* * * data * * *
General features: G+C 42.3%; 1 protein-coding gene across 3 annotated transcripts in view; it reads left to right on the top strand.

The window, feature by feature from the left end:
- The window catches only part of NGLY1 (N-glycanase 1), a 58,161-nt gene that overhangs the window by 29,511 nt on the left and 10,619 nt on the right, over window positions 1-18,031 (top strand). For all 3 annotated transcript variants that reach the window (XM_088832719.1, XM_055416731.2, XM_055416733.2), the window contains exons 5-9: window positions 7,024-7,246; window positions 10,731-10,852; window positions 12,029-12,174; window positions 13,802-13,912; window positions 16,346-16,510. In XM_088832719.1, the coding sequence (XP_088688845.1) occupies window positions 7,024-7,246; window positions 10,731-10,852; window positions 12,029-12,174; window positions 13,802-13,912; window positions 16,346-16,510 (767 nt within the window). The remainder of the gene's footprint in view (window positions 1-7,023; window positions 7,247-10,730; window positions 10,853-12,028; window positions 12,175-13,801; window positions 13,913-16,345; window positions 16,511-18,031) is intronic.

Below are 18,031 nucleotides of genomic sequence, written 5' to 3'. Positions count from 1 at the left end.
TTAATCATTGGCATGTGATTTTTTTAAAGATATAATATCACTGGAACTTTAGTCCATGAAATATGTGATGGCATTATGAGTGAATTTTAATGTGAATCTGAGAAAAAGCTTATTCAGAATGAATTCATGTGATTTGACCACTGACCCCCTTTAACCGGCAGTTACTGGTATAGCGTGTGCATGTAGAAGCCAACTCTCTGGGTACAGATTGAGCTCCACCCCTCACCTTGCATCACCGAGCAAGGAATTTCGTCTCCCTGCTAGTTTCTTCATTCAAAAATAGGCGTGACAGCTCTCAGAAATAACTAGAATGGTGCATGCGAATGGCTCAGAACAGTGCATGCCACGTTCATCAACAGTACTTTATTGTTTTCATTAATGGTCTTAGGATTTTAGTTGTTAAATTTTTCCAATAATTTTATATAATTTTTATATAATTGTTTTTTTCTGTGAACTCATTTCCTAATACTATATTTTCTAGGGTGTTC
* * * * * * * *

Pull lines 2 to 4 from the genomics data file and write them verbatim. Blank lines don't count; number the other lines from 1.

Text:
The window, feature by feature from the left end:
- The window catches only part of NGLY1 (N-glycanase 1), a 58,161-nt gene that overhangs the window by 29,511 nt on the left and 10,619 nt on the right, over window positions 1-18,031 (top strand). For all 3 annotated transcript variants that reach the window (XM_088832719.1, XM_055416731.2, XM_055416733.2), the window contains exons 5-9: window positions 7,024-7,246; window positions 10,731-10,852; window positions 12,029-12,174; window positions 13,802-13,912; window positions 16,346-16,510. In XM_088832719.1, the coding sequence (XP_088688845.1) occupies window positions 7,024-7,246; window positions 10,731-10,852; window positions 12,029-12,174; window positions 13,802-13,912; window positions 16,346-16,510 (767 nt within the window). The remainder of the gene's footprint in view (window positions 1-7,023; window positions 7,247-10,730; window positions 10,853-12,028; window positions 12,175-13,801; window positions 13,913-16,345; window positions 16,511-18,031) is intronic.

Below are 18,031 nucleotides of genomic sequence, written 5' to 3'. Positions count from 1 at the left end.